Silicon Paranoia

Dimitris Tsingos
3 min readJan 9, 2021

The figure of the delusional paranoiac, believing he is Napoleon the Great or Einstein is quite common, if not in clinical cases, at least in comedy. Medical books describe it as “a chronic mental illness in which a person loses touch with reality”. It seems that large groups can also suffer from such delusions. How else to interpret the phenomenon where numerous European regions claim that they are or are in their way of becoming the “Silicon Valley in Europe”?

The European policy for entrepreneurship development should not be the cultural equivalent of Las Vegas; Europe does deserve its own, authentic growth model centered on sustainability and inclusion.

Let’s get things straight: the Silicon Valley is only one, and is unique in very many aspects, such that it cannot be copied. But, most importantly, it should not be copied. Europe, as the largest economy on Earth, deserves its own authentic startup growth model. One that’s a good fit for European values and European needs. One, that is, that’s a good fit for Europeans.

Such a model model should be built around the concept of sustainability, as opposed to the US model which aims to domination and only cares about short to mid-term profits.

And, in such a period of crisis, where careless politicians blindly following neoliberal models unravel the European welfare state, we need the exact reverse policies in order to help boost entrepreneurship in Europe. We need to strengthen the European social infrastructure and provide safety nets to serve as counter-measures against the fear of failure which holds potential entrepreneurs back.

As Morten Lund, key early stage investor at Skype, put it “I could only startup in Denmark. There, no matter how badly you mess up your life, you will never fear of not being able to survive and have decent life conditions”. We need to take his lesson at heart.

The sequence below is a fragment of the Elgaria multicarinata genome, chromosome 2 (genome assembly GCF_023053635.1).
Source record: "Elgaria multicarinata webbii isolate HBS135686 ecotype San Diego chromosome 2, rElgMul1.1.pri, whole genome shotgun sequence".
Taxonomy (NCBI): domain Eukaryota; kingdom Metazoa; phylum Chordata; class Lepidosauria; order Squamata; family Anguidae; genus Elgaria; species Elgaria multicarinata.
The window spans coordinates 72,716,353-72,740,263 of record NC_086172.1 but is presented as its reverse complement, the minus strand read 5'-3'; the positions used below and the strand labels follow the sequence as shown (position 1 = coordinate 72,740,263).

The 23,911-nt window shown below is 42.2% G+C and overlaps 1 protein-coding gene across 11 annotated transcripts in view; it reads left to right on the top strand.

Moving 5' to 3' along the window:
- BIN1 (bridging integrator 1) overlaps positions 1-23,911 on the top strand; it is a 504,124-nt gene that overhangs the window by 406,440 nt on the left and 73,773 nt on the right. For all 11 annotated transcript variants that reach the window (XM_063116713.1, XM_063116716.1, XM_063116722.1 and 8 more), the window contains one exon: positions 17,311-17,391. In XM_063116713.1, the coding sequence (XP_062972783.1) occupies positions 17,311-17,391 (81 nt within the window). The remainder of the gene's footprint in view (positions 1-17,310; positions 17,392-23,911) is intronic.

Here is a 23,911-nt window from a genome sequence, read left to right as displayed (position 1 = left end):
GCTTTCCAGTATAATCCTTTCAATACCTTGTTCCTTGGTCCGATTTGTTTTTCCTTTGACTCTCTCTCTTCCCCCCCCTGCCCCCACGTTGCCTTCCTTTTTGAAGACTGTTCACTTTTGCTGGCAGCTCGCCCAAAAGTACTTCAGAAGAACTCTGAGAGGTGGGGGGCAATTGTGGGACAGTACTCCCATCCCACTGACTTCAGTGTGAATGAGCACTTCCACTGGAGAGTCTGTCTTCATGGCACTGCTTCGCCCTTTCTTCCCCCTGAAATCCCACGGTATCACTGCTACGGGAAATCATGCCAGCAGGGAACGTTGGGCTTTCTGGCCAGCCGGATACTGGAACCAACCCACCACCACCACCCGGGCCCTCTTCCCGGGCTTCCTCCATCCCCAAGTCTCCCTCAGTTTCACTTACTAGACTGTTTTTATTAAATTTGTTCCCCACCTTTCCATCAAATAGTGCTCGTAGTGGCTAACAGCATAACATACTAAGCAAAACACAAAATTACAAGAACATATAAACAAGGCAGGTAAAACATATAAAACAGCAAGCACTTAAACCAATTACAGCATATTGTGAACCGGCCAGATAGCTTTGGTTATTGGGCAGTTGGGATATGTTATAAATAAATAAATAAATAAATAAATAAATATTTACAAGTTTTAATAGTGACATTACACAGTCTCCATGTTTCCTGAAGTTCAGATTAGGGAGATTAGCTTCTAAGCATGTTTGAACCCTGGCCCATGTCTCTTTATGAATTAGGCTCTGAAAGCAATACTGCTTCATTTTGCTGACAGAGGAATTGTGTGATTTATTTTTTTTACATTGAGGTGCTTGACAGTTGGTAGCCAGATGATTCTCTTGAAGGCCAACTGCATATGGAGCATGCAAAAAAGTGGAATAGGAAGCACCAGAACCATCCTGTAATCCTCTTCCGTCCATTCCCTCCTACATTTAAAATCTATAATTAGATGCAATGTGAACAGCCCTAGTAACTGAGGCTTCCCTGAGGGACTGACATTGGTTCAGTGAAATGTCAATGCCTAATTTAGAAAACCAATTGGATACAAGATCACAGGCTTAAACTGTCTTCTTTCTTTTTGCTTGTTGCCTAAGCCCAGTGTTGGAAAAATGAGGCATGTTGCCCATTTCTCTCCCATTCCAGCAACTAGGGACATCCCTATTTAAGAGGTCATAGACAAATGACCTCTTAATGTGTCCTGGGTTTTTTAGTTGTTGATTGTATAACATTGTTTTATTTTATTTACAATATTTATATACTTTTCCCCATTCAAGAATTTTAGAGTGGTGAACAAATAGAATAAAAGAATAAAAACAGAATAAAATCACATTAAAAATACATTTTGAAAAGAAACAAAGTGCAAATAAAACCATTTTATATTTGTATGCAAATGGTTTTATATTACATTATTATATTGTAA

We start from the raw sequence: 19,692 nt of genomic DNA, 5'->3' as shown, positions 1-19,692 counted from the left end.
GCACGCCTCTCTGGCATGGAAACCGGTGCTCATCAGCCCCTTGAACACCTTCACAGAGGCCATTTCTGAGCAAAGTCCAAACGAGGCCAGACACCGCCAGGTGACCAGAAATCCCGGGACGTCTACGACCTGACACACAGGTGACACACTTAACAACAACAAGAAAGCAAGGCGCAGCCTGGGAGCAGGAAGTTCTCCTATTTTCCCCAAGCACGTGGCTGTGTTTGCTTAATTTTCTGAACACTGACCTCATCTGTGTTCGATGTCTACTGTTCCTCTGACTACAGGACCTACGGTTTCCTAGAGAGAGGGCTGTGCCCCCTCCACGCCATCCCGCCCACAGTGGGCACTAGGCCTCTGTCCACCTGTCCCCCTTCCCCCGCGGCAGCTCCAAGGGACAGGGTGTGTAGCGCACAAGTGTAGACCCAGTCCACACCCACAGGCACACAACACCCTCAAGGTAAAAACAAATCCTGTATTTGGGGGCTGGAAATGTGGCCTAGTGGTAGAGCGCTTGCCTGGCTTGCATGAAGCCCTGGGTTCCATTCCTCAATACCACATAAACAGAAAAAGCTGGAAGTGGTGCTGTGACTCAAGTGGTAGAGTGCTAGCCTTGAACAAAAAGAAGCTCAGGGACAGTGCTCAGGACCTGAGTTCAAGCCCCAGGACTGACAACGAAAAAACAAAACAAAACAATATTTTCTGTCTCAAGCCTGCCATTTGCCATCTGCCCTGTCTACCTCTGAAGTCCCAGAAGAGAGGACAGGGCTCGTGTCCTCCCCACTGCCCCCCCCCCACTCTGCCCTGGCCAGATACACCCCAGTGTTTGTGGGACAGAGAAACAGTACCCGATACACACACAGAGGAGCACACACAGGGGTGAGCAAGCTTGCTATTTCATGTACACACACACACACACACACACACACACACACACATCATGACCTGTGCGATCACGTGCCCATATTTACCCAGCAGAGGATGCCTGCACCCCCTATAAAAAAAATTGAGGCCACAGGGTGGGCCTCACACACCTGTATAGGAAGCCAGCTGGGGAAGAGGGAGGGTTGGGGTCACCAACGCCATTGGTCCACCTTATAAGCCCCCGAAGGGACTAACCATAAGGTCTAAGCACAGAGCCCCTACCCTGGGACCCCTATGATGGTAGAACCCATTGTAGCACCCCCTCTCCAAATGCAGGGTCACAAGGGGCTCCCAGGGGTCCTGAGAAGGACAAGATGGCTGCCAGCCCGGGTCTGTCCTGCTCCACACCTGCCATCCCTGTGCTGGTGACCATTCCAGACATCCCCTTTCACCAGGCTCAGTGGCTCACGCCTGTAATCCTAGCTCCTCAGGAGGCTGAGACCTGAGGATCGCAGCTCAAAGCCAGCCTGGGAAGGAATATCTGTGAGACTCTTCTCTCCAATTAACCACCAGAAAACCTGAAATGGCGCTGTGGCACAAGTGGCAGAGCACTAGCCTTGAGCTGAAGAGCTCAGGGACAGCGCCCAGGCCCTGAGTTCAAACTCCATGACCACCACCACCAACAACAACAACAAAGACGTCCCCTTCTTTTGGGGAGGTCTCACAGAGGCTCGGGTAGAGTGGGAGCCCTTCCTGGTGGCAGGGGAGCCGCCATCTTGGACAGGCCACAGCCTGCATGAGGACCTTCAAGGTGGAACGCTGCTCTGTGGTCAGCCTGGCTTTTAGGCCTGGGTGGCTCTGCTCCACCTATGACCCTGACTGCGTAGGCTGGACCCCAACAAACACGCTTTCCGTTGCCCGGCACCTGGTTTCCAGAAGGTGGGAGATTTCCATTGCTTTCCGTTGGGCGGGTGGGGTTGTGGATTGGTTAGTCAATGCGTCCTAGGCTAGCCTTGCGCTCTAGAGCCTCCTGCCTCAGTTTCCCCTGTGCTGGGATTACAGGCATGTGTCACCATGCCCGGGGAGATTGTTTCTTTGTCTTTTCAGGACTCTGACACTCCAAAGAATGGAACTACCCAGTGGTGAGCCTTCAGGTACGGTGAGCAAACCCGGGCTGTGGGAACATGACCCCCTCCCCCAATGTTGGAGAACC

I’m especially thinking of my own country here, were, in a mess of labyrinthine regulations, tax codes, penalties and counter-motives to entrepreneurship (essentially treating startups with the same rigid legal framework one treats established large companies), a failed startup doesn’t just mean you lost some money and time you invested and you can start again. It can very well land you in jail.

In essence, we not only need to build a so-called “culture of failure”, that is, make failure an acceptable outcome for an entrepreneur instead of considering it as a permanent stigma, we much also devise policies to ease the consequences of failure. It was, after all, one of our prominent European cultural heroes, Samuel Beckett, that put it best: “Ever tried. Ever failed. No matter. Try Again. Fail again. Fail better.”. We should enable our entrepreneurs to fail better. That way success lies.

So we should learn that failing is acceptable. But that doesn’t mean that we should aim at “failing fast”, as suggested by the Silicon Valley model. If your aim is to fail fast, then you are not reaching far enough, you just go for the low hanging fruit. Reaching far, and building sustainable businesses (think IBM, Philips, Sony, Apple, Microsoft, Google, Amazon; not Instagram, Tumblr, Groupon and Snapchat) needs perseverance and long term vision, not anxious VCs and short term betting.

We need authentic growth models for start-up entrepreneurship (including of course risk financing) in Europe. The growth sustainability model should focus on usefulness and support rather than just excitement and expectations for extremely high and fast returns.

Silicon Valley itself is finding out that that’s not a viable long term strategy, and already fears loom that the party over there would be over soon.

Ours, on the other hand, might just be starting.